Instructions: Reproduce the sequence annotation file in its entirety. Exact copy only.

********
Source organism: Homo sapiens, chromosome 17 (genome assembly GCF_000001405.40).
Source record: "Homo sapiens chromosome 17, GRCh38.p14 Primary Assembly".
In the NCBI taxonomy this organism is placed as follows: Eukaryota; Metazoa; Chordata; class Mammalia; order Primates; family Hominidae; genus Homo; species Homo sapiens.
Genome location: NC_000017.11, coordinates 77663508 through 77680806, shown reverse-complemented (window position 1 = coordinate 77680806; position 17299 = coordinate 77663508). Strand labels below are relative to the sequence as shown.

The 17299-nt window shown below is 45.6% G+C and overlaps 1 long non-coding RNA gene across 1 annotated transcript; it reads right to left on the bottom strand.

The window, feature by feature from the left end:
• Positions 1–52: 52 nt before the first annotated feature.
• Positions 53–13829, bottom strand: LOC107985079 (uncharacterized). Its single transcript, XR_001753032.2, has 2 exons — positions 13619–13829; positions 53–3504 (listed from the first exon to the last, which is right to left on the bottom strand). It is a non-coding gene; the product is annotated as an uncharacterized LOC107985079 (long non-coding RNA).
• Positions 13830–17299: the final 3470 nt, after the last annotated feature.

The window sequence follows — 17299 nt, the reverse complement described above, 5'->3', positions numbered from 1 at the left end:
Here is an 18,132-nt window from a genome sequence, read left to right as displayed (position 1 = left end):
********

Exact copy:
Source organism: Homo sapiens, chromosome 17 (genome assembly GCF_000001405.40).
Source record: "Homo sapiens chromosome 17, GRCh38.p14 Primary Assembly".
In the NCBI taxonomy this organism is placed as follows: Eukaryota; Metazoa; Chordata; class Mammalia; order Primates; family Hominidae; genus Homo; species Homo sapiens.
Genome location: NC_000017.11, coordinates 77663508 through 77680806, shown reverse-complemented (window position 1 = coordinate 77680806; position 17299 = coordinate 77663508). Strand labels below are relative to the sequence as shown.

The 17299-nt window shown below is 45.6% G+C and overlaps 1 long non-coding RNA gene across 1 annotated transcript; it reads right to left on the bottom strand.

The window, feature by feature from the left end:
• Positions 1–52: 52 nt before the first annotated feature.
• Positions 53–13829, bottom strand: LOC107985079 (uncharacterized). Its single transcript, XR_001753032.2, has 2 exons — positions 13619–13829; positions 53–3504 (listed from the first exon to the last, which is right to left on the bottom strand). It is a non-coding gene; the product is annotated as an uncharacterized LOC107985079 (long non-coding RNA).
• Positions 13830–17299: the final 3470 nt, after the last annotated feature.

The window sequence follows — 17299 nt, the reverse complement described above, 5'->3', positions numbered from 1 at the left end:
Here is an 18,132-nt window from a genome sequence, read left to right as displayed (position 1 = left end):